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Part Number: ADS1293EVM
Hello. I have been using the TI ADS1293EVM board to acquire signals from a USB waveform generator (Analog Discovery module from Digilent [https://reference.digilentinc.com/reference/instrumentation/analog-discovery/start?redirect=1]). I performed a voltage (from 0.1 mV - 50 mV pk-pk sine wave with 0V offset) and frequency sweep (from 10 - 200 Hz) to characterise the ADS1293EVM.
I find that the amplification factor/gain of the ADS1293EVM varies as a function of frequency and is not equal to the value of 3.5x as mentioned on page 15 of the ADS1293 datasheet. Is this normal/expected or am I doing something wrong? I measured the output from the waveform generator using a scope and the voltages were what I expected them to be.
I have attached a couple of figures as well as a CSV file of the data I measured. The values of mean and pk-pk output voltage measured are obtained from the ADS1293 software's "Measurement" tab.
Thanks and regards,
There are a few things that could be happening here, but it sounds like a signal generator issue. Typically, as the frequency approaches the max for the signal generator, it becomes harder and harder for the signal generator to drive that voltage. So if the signal generator is rated for 217Hz, in order to actually get 50mV @ 200Hz, you may need to program 75mV @ 200Hz in order to actually see 50mV @ 200Hz on the output.
Furthermore, you will need some resistance on the output of the signal generator for the ADS1293 to measure across. What is the value of this resistance?
Are you measuring the output from the discovery module while the ADS1293 is connected and active?
What is the sample rate of the ADS1293?
I see in the excel sheet that the bandwidth is 217Hz, where is this coming from?
Alex SmithApplications Engineer | Precision Delta-Sigma Converters
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In reply to Alexander Smith:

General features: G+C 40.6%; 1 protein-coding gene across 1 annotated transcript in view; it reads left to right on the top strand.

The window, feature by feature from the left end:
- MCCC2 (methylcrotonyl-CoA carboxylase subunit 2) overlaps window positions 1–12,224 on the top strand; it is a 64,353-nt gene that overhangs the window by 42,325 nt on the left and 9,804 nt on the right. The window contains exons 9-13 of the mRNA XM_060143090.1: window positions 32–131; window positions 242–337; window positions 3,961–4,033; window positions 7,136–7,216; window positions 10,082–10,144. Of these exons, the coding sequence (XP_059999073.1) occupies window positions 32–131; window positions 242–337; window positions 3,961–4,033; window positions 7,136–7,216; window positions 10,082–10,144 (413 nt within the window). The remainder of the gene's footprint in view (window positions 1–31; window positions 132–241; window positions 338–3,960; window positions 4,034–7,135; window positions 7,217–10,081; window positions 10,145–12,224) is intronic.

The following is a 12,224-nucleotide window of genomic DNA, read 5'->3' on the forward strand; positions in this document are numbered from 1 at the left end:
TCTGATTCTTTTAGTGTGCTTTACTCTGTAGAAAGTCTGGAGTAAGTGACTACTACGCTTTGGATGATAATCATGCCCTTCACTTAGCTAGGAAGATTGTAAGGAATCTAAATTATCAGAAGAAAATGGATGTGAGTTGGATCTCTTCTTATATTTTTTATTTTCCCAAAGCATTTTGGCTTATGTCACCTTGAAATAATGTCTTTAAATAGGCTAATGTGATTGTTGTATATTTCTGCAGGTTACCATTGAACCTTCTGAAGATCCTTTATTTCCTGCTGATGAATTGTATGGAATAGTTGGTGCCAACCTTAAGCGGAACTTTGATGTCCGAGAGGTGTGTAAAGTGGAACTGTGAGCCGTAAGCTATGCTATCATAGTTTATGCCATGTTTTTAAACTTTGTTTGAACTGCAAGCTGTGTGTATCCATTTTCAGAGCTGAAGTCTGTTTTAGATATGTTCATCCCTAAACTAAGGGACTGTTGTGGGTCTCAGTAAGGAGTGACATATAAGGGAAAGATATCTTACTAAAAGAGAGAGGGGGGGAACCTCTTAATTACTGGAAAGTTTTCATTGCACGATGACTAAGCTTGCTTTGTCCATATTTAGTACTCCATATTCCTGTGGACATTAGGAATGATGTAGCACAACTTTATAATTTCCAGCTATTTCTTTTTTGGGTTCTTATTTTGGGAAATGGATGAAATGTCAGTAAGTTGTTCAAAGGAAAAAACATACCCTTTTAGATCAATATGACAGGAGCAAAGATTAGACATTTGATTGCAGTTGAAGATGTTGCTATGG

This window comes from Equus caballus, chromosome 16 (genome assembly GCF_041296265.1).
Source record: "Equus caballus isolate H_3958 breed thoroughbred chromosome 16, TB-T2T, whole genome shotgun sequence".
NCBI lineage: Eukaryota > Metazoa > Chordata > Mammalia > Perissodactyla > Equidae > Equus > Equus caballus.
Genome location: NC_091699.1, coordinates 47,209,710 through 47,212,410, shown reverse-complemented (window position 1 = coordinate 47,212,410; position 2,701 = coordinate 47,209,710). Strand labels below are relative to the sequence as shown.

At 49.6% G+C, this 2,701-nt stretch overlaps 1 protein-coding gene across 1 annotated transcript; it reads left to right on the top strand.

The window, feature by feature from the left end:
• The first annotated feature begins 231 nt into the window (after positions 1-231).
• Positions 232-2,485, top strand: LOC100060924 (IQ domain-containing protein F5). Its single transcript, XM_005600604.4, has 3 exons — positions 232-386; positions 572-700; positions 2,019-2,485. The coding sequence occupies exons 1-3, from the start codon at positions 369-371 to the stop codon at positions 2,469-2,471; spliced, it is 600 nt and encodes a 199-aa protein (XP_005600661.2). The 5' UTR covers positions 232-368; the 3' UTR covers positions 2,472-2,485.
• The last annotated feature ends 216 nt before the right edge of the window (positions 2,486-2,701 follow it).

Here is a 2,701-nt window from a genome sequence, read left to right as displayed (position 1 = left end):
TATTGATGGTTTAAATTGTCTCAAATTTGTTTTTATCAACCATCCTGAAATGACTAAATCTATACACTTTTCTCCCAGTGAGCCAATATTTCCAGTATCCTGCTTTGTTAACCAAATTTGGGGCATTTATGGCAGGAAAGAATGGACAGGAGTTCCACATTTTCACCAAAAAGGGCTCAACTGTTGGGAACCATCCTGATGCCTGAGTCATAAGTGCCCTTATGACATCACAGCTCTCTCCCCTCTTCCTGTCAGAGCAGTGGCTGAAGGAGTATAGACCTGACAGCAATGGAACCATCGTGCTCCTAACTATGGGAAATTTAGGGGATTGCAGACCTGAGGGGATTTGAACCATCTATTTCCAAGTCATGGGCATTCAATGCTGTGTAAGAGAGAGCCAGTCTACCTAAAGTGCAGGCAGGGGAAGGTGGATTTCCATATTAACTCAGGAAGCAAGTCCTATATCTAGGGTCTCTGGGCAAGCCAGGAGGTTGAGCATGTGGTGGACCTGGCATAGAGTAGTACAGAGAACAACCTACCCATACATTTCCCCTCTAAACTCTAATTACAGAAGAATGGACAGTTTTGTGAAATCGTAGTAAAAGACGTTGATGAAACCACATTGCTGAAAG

Thanks for replying. I have answered your queries below.
1) The Discovery module's signal generator can go up to 5V amplitude & 10 MHz frequency so I'm not sure if that could be a reason.
2) Since I currently do not have access to resistors (due to Covid-19 and inaccessibility to labs), I am directly connecting the signal generator output to the ADS1293 input terminals (via a DB9 connector). Due to the high input impedance of the ADS1293 amplifier inputs, I assumed that the voltage across the ADS1293 should at least be higher than the output voltage at the signal generator (assuming that the series resistance of the signal generator is 50 ohms) but this does not seem to be the case. Is my assumption incorrect?
3) Yes, I am measuring output from Discovery module when the ADS1293 is connected and active. When the input from the Discovery module is turned off, I get voltages in the range of a few hundred uV/ few mV when measured across the ADS1293.
4) I am sampling the ADS1293 Channel 1 at 1066 SPS and I got the corresponding bandwidth as 213 Hz (not 217 Hz, typo in the Excel sheet) from the ADS1293 software's Data performance tab (I've attached a screenshot).
I have also included the configuration ".xml" file and the corresponding register map ".csv" file used for data acquisition.
In reply to Ganesh Raam: